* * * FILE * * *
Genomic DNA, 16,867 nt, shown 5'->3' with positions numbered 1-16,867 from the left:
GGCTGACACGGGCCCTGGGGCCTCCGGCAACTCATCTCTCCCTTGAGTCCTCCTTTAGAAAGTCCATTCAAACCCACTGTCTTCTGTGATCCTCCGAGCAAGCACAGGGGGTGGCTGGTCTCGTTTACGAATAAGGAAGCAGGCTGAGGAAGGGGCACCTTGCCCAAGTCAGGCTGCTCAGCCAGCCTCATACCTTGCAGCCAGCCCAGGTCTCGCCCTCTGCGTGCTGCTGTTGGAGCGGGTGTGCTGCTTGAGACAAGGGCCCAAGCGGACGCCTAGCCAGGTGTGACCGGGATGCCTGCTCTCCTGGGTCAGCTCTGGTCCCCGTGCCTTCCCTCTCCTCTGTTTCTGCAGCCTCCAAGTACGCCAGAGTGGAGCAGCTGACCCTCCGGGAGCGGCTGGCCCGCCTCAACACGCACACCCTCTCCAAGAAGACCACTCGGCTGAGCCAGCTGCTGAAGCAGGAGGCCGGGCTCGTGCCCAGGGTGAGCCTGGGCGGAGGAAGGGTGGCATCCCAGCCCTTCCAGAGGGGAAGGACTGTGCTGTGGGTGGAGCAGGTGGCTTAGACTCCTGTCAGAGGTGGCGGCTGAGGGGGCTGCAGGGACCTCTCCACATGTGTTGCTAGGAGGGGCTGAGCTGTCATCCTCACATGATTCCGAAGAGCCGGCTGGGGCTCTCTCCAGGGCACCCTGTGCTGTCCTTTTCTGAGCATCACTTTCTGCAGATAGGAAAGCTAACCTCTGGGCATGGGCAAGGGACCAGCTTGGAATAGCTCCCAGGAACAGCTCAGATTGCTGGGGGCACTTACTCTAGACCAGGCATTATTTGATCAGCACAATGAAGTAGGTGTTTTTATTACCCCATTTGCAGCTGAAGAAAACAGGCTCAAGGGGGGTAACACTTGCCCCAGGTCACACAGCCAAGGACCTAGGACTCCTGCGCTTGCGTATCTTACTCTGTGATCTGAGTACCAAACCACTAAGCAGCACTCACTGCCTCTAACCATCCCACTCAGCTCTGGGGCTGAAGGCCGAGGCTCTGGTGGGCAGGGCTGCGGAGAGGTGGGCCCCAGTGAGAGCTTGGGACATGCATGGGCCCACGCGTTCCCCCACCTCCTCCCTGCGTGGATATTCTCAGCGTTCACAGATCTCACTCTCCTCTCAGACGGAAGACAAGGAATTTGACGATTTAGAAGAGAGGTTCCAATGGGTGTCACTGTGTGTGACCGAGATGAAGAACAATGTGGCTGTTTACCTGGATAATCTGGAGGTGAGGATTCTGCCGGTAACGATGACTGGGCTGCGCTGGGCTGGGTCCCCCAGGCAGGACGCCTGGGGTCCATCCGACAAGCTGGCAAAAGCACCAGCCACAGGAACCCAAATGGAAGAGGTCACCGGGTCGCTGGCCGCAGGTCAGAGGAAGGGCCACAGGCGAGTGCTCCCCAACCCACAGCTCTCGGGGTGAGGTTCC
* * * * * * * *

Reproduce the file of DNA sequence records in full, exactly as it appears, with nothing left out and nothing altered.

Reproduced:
Genomic DNA, 16,867 nt, shown 5'->3' with positions numbered 1-16,867 from the left:
GGCTGACACGGGCCCTGGGGCCTCCGGCAACTCATCTCTCCCTTGAGTCCTCCTTTAGAAAGTCCATTCAAACCCACTGTCTTCTGTGATCCTCCGAGCAAGCACAGGGGGTGGCTGGTCTCGTTTACGAATAAGGAAGCAGGCTGAGGAAGGGGCACCTTGCCCAAGTCAGGCTGCTCAGCCAGCCTCATACCTTGCAGCCAGCCCAGGTCTCGCCCTCTGCGTGCTGCTGTTGGAGCGGGTGTGCTGCTTGAGACAAGGGCCCAAGCGGACGCCTAGCCAGGTGTGACCGGGATGCCTGCTCTCCTGGGTCAGCTCTGGTCCCCGTGCCTTCCCTCTCCTCTGTTTCTGCAGCCTCCAAGTACGCCAGAGTGGAGCAGCTGACCCTCCGGGAGCGGCTGGCCCGCCTCAACACGCACACCCTCTCCAAGAAGACCACTCGGCTGAGCCAGCTGCTGAAGCAGGAGGCCGGGCTCGTGCCCAGGGTGAGCCTGGGCGGAGGAAGGGTGGCATCCCAGCCCTTCCAGAGGGGAAGGACTGTGCTGTGGGTGGAGCAGGTGGCTTAGACTCCTGTCAGAGGTGGCGGCTGAGGGGGCTGCAGGGACCTCTCCACATGTGTTGCTAGGAGGGGCTGAGCTGTCATCCTCACATGATTCCGAAGAGCCGGCTGGGGCTCTCTCCAGGGCACCCTGTGCTGTCCTTTTCTGAGCATCACTTTCTGCAGATAGGAAAGCTAACCTCTGGGCATGGGCAAGGGACCAGCTTGGAATAGCTCCCAGGAACAGCTCAGATTGCTGGGGGCACTTACTCTAGACCAGGCATTATTTGATCAGCACAATGAAGTAGGTGTTTTTATTACCCCATTTGCAGCTGAAGAAAACAGGCTCAAGGGGGGTAACACTTGCCCCAGGTCACACAGCCAAGGACCTAGGACTCCTGCGCTTGCGTATCTTACTCTGTGATCTGAGTACCAAACCACTAAGCAGCACTCACTGCCTCTAACCATCCCACTCAGCTCTGGGGCTGAAGGCCGAGGCTCTGGTGGGCAGGGCTGCGGAGAGGTGGGCCCCAGTGAGAGCTTGGGACATGCATGGGCCCACGCGTTCCCCCACCTCCTCCCTGCGTGGATATTCTCAGCGTTCACAGATCTCACTCTCCTCTCAGACGGAAGACAAGGAATTTGACGATTTAGAAGAGAGGTTCCAATGGGTGTCACTGTGTGTGACCGAGATGAAGAACAATGTGGCTGTTTACCTGGATAATCTGGAGGTGAGGATTCTGCCGGTAACGATGACTGGGCTGCGCTGGGCTGGGTCCCCCAGGCAGGACGCCTGGGGTCCATCCGACAAGCTGGCAAAAGCACCAGCCACAGGAACCCAAATGGAAGAGGTCACCGGGTCGCTGGCCGCAGGTCAGAGGAAGGGCCACAGGCGAGTGCTCCCCAACCCACAGCTCTCGGGGTGAGGTTCC